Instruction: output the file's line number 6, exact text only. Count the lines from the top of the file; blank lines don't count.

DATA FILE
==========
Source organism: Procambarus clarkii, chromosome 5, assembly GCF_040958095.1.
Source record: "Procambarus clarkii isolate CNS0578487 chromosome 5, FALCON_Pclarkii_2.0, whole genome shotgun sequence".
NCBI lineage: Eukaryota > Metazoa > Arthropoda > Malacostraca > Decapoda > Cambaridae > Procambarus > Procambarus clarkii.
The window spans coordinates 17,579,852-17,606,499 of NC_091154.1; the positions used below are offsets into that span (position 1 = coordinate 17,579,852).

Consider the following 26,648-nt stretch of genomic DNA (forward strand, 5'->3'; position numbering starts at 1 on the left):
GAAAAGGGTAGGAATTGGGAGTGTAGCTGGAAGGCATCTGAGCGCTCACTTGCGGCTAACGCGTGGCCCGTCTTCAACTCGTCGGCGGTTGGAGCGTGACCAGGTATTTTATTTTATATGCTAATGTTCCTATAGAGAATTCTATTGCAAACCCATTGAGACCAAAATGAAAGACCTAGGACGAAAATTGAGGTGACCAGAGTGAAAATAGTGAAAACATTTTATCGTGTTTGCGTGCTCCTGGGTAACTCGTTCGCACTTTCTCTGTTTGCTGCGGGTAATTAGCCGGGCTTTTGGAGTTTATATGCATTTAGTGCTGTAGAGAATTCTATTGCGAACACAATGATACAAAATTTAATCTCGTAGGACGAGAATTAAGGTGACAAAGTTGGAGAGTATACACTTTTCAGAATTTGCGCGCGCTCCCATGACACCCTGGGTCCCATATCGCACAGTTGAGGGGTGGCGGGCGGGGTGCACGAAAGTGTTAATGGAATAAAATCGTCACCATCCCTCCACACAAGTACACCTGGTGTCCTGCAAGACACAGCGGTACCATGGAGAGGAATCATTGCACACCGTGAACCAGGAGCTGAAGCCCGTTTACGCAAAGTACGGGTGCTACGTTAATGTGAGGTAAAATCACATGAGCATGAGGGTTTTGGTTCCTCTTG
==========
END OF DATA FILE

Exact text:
GAAAAGGGTAGGAATTGGGAGTGTAGCTGGAAGGCATCTGAGCGCTCACTTGCGGCTAACGCGTGGCCCGTCTTCAACTCGTCGGCGGTTGGAGCGTGACCAGGTATTTTATTTTATATGCTAATGTTCCTATAGAGAATTCTATTGCAAACCCATTGAGACCAAAATGAAAGACCTAGGACGAAAATTGAGGTGACCAGAGTGAAAATAGTGAAAACATTTTATCGTGTTTGCGTGCTCCTGGGTAACTCGTTCGCACTTTCTCTGTTTGCTGCGGGTAATTAGCCGGGCTTTTGGAGTTTATATGCATTTAGTGCTGTAGAGAATTCTATTGCGAACACAATGATACAAAATTTAATCTCGTAGGACGAGAATTAAGGTGACAAAGTTGGAGAGTATACACTTTTCAGAATTTGCGCGCGCTCCCATGACACCCTGGGTCCCATATCGCACAGTTGAGGGGTGGCGGGCGGGGTGCACGAAAGTGTTAATGGAATAAAATCGTCACCATCCCTCCACACAAGTACACCTGGTGTCCTGCAAGACACAGCGGTACCATGGAGAGGAATCATTGCACACCGTGAACCAGGAGCTGAAGCCCGTTTACGCAAAGTACGGGTGCTACGTTAATGTGAGGTAAAATCACATGAGCATGAGGGTTTTGGTTCCTCTTG